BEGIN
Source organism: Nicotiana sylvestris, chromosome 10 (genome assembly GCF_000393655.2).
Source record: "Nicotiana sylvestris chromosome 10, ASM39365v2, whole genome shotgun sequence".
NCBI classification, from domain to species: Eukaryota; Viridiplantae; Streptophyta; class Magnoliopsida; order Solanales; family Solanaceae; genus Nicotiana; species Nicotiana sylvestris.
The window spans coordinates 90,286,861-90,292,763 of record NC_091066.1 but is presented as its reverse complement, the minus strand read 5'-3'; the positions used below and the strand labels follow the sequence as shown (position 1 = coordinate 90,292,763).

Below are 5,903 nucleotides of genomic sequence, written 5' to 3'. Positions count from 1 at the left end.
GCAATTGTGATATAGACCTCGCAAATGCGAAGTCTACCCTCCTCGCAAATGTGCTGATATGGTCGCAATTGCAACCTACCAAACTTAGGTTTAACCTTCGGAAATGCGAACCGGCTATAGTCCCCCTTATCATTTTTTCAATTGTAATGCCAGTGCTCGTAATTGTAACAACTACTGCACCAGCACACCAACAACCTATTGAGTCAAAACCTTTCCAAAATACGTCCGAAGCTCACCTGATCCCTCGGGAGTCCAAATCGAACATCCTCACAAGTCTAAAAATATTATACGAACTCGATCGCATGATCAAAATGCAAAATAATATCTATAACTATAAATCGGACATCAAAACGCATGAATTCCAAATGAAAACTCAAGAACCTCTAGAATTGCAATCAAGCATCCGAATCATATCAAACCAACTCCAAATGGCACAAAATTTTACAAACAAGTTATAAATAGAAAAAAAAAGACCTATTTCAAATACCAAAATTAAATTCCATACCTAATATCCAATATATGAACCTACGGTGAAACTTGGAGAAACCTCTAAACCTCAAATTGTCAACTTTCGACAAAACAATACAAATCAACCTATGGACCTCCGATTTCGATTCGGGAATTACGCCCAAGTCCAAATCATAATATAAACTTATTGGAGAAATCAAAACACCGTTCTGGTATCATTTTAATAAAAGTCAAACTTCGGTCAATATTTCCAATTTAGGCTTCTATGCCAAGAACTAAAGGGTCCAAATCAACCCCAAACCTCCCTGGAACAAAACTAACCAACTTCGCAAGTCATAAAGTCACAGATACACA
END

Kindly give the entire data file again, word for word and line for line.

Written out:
Source organism: Nicotiana sylvestris, chromosome 10 (genome assembly GCF_000393655.2).
Source record: "Nicotiana sylvestris chromosome 10, ASM39365v2, whole genome shotgun sequence".
NCBI classification, from domain to species: Eukaryota; Viridiplantae; Streptophyta; class Magnoliopsida; order Solanales; family Solanaceae; genus Nicotiana; species Nicotiana sylvestris.
The window spans coordinates 90,286,861-90,292,763 of record NC_091066.1 but is presented as its reverse complement, the minus strand read 5'-3'; the positions used below and the strand labels follow the sequence as shown (position 1 = coordinate 90,292,763).

Below are 5,903 nucleotides of genomic sequence, written 5' to 3'. Positions count from 1 at the left end.
GCAATTGTGATATAGACCTCGCAAATGCGAAGTCTACCCTCCTCGCAAATGTGCTGATATGGTCGCAATTGCAACCTACCAAACTTAGGTTTAACCTTCGGAAATGCGAACCGGCTATAGTCCCCCTTATCATTTTTTCAATTGTAATGCCAGTGCTCGTAATTGTAACAACTACTGCACCAGCACACCAACAACCTATTGAGTCAAAACCTTTCCAAAATACGTCCGAAGCTCACCTGATCCCTCGGGAGTCCAAATCGAACATCCTCACAAGTCTAAAAATATTATACGAACTCGATCGCATGATCAAAATGCAAAATAATATCTATAACTATAAATCGGACATCAAAACGCATGAATTCCAAATGAAAACTCAAGAACCTCTAGAATTGCAATCAAGCATCCGAATCATATCAAACCAACTCCAAATGGCACAAAATTTTACAAACAAGTTATAAATAGAAAAAAAAAGACCTATTTCAAATACCAAAATTAAATTCCATACCTAATATCCAATATATGAACCTACGGTGAAACTTGGAGAAACCTCTAAACCTCAAATTGTCAACTTTCGACAAAACAATACAAATCAACCTATGGACCTCCGATTTCGATTCGGGAATTACGCCCAAGTCCAAATCATAATATAAACTTATTGGAGAAATCAAAACACCGTTCTGGTATCATTTTAATAAAAGTCAAACTTCGGTCAATATTTCCAATTTAGGCTTCTATGCCAAGAACTAAAGGGTCCAAATCAACCCCAAACCTCCCTGGAACAAAACTAACCAACTTCGCAAGTCATAAAGTCACAGATACACA